Nyange School: In the darkest hour, teenagers showed us the way

Phanuel Sindayiheda sits at the desk where he was that fateful day in 1997.

Phanuel Sindayiheda sits at the desk where he was that fateful day in 1997.

Ethnic politics have been the bane of the vast majority of African nations.  These sectarian divides led to civil wars in Mali, the Democratic Republic of Congo, Somalia, Ethiopia…the list is seems endless. Rwanda is probably the place where sectarianism reached its zenith with the fastest genocide in history; one people million died in only one hundred days. If one is to believe all the reports, tribalism, sectarianism and all the other ‘isms’ are a chain that Africa cannot break free from.

However, that pessimism should be challenged with stories that go against overwhelming narrative. Here in one Western Rwanda close to Zaire (as the Democratic Republic of Congo was known) . Nyange Secondary School. March 18, 1997. 8pm.

The boys and girls studying at this school have just left their dormitory rooms to go back to class for a couple hours of evening prep. And just like any other evening, they shuffled to their desks, some quietly conversing while their more studious colleagues concentrated on their reading material.  It seemed like just another day, but in only a few minutes an unspeakable horror would engulf the school, shattering lives and snuffing out hopes and dreams. Phanuel Sindayiheda, a 36-year father of two, was sitting in class that fateful day. “I was in Senior Six in 1997. It was around 8pm, the main gates were locked, we had finished dinner and some of us were back in our classrooms revising, then we started hearing gunshots, but thought it was nothing big, that it was just rebels fighting the Government soldiers”, he says.

Rwanda is known as being one of the safest countries in Africa today. It is admired around the continent for its stability, reconciliation, economic growth and social advancement. But in 1997, it was like a different place. Bloodthirsty bands of machete wielding and gun-toting former Interahamwe, the militia responsible for the deaths of more than one million Tutsi’s, still roamed the country, killing genocide survivors in their homes and attacking buses and cars on the highways in an attempt to make the country ungovernable. Those were scary times. I was barely sixteen but I can still remember just how jittery the situation was. While those living in Kigali could pretend that there wasn’t an insurgency in the country, those living elsewhere could not forget that fact. One of the most infamous tactics of the insurgents was stopping buses, ordering the passengers out and then asking the Hutus to stand on one side, and the Tutsis on the other. They would then mow the Tutsis down, letting the Hutus go. Stories like those got plenty of media coverage. So, on the 18th of March 1997, when the three men, toting grenades, machetes and automatics weapons rushed into one of the schools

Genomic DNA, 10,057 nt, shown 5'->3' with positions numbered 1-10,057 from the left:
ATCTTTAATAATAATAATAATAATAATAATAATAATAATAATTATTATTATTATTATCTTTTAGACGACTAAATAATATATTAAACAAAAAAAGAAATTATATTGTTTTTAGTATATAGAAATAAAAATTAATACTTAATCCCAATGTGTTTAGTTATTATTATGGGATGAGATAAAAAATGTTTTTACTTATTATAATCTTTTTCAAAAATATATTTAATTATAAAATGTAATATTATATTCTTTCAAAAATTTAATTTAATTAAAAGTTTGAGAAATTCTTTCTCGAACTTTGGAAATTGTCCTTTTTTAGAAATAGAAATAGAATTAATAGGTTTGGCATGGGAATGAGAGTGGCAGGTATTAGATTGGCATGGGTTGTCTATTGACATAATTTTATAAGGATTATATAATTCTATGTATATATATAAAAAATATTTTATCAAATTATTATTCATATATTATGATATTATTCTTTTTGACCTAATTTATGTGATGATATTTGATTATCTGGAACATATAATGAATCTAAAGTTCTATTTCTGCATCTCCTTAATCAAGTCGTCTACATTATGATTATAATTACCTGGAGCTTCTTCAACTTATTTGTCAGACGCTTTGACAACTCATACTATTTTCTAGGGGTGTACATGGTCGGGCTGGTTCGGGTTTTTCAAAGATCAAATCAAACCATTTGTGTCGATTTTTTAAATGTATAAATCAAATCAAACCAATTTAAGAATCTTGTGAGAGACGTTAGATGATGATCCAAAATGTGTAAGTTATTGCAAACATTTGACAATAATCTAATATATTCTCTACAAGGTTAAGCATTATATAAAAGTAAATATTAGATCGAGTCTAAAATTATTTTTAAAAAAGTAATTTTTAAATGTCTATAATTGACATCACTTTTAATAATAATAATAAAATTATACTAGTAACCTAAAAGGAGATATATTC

Picture dated 12 June 1994 showing an Interahamwe Hutu militiaman holding a machete in Gitarama, central Rwanda.

Picture dated 12 June 1994 showing an Interahamwe Hutu militiaman holding a machete in Gitarama, central Rwanda.

classrooms, the students must have known what would follow.

The one who looked like the leader said, “I want you to help me, to facilitate me with my job. I want Hutus in this room on the right, and I know we have Tutsis here, so Tutsis go on the left. We all heard him clearly and knew what this meant. There was a deathly silence. So he repeated his command”, Sindayiheda remembers. “We do not have Hutus or Tutsis here, we are Rwandans,” Chantal Uwamahoro, a young girl said. The men went out and threw two grenades inside the small classroom.  After the smoke cleared, the men went back inside. Once again, they ordered, “Tutsis here and Hutus there”. The teenagers stood firm. “We have already told you, we are not Hutus or Tutsis, we are Rwandans”.

This time it was Sylvestre Bizimana, a boy who had survived the Genocide, who spoke for the rest. Outraged, the three pulled out their guns and started shooting indiscriminately, killing six teenagers; Sylvestre Bizimana, Chantal Mujawamahoro, Beatrice Mukambaraga, Seraphine Mukarutwaza, Helene Benimana, and Valens Ndemeye. Today, these teenagers are remembered every February 1st when Rwanda celebrates Heroes Day. They remind us that even in the darkest times, there is always a light that is stronger. On Heroes Day, Rwanda celebrates the life of true heavyweights like Fred Rwigema (the first chairman of the ruling Rwanda Patriotic Front), King Rudahingwa (the second last monarch) and Agathe Uwilingiyimana (the first female prime minister, who was assassinated at the onset of the Genocide) among others. These were all leaders and military men who fought and died for their country. However, the students in Nyange Secondary School were nothing like them. They were simply teenagers who dreamt of the things that teenagers dream about. But when they were put to the test they choose unity over division and sacrifice over selfishness. And if these teenagers could do it, I don’t see why the rest of us can’t.

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